Lawmakers to Push Joint Korean Winter Olympics Team

A South Korean lawmaker says her ruling party and its main opposition have agreed to push for a team of athletes from both North and South Korea at the 2018 Pyeongchang Winter Olympics.

Pepperdine Star Danielle Kang Holds Her Own In Featured Group

The amateur who plays for Pepperdine University was supposed to be the tagalong in a group that featured Yani Tseng, world’s No. 1 player, and defending champion Paula Creamer.

Instead, Danielle Kang captured her share of the spotlight in the morning round at the U.S. Women’s Open on Friday, finishing tied with Creamer and one stroke ahead of Tseng, who’s attempting to complete a career Grand Slam this week.

Police: Newspaper employee embezzled more than $140,000
The Orange County Register

An employee suspected of embezzling more than $140,000 from the Korean Times was arrested Wednesday, police said.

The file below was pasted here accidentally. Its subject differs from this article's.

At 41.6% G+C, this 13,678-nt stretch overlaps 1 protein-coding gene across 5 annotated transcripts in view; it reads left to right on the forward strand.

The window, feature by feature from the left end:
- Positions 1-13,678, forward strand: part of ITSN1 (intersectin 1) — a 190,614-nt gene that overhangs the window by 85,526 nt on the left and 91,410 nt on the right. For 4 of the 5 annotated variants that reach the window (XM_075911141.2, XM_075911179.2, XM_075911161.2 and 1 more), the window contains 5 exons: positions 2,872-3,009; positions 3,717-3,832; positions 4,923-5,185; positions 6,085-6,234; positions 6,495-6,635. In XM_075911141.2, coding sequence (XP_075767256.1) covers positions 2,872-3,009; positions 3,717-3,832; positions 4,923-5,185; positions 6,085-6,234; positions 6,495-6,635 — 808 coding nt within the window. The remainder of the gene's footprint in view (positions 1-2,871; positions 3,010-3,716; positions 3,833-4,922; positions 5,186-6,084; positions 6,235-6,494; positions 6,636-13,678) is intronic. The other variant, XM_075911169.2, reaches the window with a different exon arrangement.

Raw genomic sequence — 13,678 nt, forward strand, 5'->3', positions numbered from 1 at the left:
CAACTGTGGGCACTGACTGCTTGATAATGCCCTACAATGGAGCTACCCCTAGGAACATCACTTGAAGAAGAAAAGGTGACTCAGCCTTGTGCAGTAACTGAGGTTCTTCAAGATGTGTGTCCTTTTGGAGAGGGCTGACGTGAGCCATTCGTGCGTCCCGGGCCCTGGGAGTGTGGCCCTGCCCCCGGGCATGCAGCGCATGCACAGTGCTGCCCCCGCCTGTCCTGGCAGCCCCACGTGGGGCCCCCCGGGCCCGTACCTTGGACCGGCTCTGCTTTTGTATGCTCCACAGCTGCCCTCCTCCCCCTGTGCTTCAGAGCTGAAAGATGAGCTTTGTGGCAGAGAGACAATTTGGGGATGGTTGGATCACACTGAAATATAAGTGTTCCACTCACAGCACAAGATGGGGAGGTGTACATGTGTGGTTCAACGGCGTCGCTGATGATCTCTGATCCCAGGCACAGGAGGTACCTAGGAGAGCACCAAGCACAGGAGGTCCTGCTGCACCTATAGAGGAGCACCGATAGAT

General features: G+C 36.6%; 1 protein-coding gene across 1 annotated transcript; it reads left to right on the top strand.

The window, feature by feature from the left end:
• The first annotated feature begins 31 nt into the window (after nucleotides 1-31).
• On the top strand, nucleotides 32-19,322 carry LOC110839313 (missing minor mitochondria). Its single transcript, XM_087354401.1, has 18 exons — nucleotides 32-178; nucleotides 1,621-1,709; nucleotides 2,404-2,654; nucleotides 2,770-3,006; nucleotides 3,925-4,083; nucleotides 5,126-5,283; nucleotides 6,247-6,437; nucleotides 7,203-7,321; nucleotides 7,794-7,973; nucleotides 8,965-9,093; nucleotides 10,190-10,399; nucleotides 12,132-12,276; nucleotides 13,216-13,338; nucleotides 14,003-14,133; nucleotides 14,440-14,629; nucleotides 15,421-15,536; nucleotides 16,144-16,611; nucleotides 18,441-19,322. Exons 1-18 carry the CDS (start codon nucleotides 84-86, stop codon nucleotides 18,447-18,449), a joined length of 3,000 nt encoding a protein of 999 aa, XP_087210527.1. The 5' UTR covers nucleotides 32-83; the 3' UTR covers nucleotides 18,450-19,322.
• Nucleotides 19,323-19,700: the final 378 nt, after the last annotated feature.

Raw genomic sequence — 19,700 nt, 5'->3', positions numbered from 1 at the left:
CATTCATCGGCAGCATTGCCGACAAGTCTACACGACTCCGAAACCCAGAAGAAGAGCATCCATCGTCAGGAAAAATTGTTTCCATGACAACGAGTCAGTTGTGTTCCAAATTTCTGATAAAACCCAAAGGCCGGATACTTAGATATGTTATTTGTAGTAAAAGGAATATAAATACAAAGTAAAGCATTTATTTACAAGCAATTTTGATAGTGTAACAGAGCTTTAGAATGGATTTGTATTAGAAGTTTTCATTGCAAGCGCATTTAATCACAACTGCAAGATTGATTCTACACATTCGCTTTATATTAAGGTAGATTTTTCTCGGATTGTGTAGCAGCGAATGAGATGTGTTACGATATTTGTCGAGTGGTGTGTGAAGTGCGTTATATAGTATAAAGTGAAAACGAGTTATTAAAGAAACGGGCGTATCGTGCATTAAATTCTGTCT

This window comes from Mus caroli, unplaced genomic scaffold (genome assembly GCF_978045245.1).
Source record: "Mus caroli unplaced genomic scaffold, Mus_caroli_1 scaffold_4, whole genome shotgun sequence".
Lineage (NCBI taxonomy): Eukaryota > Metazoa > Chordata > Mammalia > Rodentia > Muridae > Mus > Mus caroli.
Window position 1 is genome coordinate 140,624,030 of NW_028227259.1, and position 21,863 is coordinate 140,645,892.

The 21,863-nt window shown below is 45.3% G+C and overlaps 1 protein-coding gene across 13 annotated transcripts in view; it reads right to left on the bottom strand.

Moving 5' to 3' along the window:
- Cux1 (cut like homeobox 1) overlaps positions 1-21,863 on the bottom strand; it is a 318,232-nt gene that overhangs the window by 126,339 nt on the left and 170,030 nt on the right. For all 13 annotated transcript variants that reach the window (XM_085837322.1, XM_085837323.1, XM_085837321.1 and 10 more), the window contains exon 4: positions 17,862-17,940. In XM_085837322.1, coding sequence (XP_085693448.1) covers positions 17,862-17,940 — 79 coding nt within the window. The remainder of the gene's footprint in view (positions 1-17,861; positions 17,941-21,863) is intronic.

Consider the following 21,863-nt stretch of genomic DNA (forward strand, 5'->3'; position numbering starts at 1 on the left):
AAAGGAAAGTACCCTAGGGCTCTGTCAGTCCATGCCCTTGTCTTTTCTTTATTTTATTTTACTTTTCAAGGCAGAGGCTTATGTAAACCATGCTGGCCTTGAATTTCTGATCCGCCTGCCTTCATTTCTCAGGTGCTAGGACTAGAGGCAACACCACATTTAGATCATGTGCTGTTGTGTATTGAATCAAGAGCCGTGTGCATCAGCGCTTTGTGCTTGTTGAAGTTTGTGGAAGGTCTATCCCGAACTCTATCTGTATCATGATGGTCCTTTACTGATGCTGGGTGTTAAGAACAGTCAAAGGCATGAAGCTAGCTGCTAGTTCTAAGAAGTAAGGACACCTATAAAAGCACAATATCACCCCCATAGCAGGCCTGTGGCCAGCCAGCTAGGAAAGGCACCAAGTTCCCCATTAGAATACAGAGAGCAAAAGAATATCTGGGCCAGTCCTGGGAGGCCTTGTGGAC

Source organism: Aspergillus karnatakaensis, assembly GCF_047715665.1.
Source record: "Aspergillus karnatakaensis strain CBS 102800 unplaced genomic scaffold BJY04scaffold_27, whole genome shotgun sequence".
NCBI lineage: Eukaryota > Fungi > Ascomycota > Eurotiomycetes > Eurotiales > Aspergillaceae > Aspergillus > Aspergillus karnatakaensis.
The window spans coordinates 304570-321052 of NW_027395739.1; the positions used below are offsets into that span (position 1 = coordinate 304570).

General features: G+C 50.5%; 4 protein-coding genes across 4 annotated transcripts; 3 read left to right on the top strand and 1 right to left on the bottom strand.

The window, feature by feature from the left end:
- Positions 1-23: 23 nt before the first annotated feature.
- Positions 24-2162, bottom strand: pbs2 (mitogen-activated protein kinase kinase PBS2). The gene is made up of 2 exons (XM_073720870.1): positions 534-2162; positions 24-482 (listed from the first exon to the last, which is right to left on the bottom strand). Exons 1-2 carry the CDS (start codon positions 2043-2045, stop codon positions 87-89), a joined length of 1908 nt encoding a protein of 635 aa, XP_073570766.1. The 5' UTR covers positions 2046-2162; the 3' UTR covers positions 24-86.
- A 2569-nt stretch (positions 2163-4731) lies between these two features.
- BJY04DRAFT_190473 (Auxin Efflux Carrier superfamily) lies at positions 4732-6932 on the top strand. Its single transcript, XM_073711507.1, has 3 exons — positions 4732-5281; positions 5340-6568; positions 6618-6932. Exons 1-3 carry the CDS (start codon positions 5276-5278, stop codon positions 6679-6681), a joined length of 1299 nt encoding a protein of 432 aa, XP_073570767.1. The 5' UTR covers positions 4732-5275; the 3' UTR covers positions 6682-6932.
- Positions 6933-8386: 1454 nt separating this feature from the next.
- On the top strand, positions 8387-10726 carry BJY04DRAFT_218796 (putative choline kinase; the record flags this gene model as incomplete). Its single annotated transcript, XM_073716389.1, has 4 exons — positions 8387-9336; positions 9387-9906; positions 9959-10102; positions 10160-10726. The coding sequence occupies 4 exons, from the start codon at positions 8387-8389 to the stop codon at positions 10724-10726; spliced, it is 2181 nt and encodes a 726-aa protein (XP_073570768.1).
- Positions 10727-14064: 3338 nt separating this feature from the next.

Investigators believe that Bong Soo Kim, 52, persuaded various businesses to purchase advertisements in the newspaper and then asked clients to make the checks out in his name, according to a written release from the Garden Grove Police Department.

Marja Vongerichten shares soul food of Asia in “Kimchi Chronicles”
The Los Angeles Times

“I call Korean food the soul food of Asia,” Marja said, not only because Korean food consists of simple yet bold and comforting dishes like one-pot stews and pickled vegetables, but because it draws upon her innate familiarity with her roots and soul.

Marja was a 1970s G.I. baby—born to a black American G.I. and a Korean mother. At the time, Amerasians like Marja were discriminated against, so when Marja was 3, her mother gave her up for adoption.

S. Korea Olympics delegates get heroes’ welcome
AFP via Yahoo News